Internet Usability and Relevance: Promoting Digital Inclusion with consumer.gov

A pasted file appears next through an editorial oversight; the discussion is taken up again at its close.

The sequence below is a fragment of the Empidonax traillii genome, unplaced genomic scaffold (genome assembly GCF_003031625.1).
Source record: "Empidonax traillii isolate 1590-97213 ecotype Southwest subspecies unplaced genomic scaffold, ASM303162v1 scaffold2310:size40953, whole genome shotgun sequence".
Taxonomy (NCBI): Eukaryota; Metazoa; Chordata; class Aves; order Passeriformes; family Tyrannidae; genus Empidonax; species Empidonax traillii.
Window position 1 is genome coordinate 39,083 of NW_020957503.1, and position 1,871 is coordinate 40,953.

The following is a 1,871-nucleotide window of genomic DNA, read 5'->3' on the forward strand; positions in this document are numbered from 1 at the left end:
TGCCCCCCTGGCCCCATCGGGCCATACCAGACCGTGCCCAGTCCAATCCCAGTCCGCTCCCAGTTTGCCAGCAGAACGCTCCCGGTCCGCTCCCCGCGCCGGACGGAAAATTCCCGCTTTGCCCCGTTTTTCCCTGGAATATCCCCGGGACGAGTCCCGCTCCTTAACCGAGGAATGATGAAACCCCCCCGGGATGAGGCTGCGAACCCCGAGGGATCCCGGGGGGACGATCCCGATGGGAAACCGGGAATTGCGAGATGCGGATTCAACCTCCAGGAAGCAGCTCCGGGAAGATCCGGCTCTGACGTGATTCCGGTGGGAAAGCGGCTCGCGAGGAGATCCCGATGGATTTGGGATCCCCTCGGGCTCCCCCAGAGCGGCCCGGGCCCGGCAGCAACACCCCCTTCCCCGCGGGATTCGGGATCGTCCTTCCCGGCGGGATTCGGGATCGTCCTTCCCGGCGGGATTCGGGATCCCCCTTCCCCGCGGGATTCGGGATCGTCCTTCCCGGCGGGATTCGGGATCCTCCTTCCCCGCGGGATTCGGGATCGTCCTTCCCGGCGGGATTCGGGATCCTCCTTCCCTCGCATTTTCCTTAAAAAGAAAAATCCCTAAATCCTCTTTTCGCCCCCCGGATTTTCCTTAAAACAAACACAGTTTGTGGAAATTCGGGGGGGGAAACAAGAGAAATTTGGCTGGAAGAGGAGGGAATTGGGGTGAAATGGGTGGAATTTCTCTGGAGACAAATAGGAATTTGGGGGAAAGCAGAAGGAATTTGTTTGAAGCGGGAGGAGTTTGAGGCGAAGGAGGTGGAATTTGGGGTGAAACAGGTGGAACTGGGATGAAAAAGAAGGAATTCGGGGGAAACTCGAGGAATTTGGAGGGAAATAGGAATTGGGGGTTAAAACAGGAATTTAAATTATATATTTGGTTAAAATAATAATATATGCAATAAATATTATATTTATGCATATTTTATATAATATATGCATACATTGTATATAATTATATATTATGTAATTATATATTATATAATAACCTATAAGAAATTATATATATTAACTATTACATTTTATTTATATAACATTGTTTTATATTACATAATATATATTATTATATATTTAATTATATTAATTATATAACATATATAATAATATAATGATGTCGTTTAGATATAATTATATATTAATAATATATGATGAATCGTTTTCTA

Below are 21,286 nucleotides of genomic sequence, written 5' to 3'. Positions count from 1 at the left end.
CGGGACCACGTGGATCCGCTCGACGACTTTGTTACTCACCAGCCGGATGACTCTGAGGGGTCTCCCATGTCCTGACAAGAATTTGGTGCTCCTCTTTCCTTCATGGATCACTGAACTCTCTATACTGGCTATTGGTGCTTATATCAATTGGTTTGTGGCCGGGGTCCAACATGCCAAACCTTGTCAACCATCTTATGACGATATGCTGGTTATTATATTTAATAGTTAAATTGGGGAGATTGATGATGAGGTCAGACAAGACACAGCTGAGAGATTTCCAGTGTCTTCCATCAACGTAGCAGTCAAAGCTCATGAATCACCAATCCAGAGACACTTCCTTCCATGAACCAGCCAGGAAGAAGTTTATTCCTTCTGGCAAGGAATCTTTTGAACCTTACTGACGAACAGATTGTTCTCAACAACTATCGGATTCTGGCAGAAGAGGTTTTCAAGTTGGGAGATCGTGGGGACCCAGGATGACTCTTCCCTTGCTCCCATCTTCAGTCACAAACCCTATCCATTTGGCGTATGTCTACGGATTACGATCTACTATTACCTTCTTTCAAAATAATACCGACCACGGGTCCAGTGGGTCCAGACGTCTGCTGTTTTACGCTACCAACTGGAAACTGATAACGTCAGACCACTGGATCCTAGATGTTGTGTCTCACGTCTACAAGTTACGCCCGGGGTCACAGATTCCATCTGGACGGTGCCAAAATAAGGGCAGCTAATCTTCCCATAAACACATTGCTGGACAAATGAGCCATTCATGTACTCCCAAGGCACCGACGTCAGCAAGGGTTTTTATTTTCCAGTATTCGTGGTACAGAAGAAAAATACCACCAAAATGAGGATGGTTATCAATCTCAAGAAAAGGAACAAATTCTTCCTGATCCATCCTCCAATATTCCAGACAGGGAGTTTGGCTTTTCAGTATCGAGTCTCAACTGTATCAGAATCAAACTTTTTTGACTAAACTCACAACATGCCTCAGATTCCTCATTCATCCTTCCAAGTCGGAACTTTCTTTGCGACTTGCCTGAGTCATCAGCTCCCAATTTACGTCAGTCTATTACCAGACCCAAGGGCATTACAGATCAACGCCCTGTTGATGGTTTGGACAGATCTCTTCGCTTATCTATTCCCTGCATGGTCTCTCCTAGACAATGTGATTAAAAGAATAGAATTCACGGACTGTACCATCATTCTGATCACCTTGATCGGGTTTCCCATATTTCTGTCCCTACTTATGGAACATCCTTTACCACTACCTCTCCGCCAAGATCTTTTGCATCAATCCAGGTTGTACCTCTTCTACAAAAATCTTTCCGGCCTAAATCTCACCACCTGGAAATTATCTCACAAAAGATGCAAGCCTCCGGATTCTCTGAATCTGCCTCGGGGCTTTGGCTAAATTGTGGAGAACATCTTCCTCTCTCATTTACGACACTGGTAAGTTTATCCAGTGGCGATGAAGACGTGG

A central concern for practitioners working with adult immigrants and refugees is the provision of information on resources and services that can support these adults in establishing themselves effectively in their new countries of residence. In their desire to disseminate such information as broadly as possible, service providers and government agencies increasingly turn to the Internet as a medium of communication. Yet the characteristics of online information presentation can impede access for the very populations that such agencies most wish to reach. This paper outlines these characteristics of digital information provision and reviews research on usability and user experience. It then discusses ways of increasing digital equity, first through changes to web content and design and then through instruction that enables users to both find and interpret information that is relevant to them, and create content that meets their needs. Finally, it describes the specific case of a consumer protection and financial literacy information website developed for users with limited reading and digital skills by the U.S. Federal Trade Commission and the Center for Applied Linguistics (CAL). Both the web content and a set of instructional materials developed to accompany it provide examples of an approach that promotes digital inclusion through access and development of digital skills.
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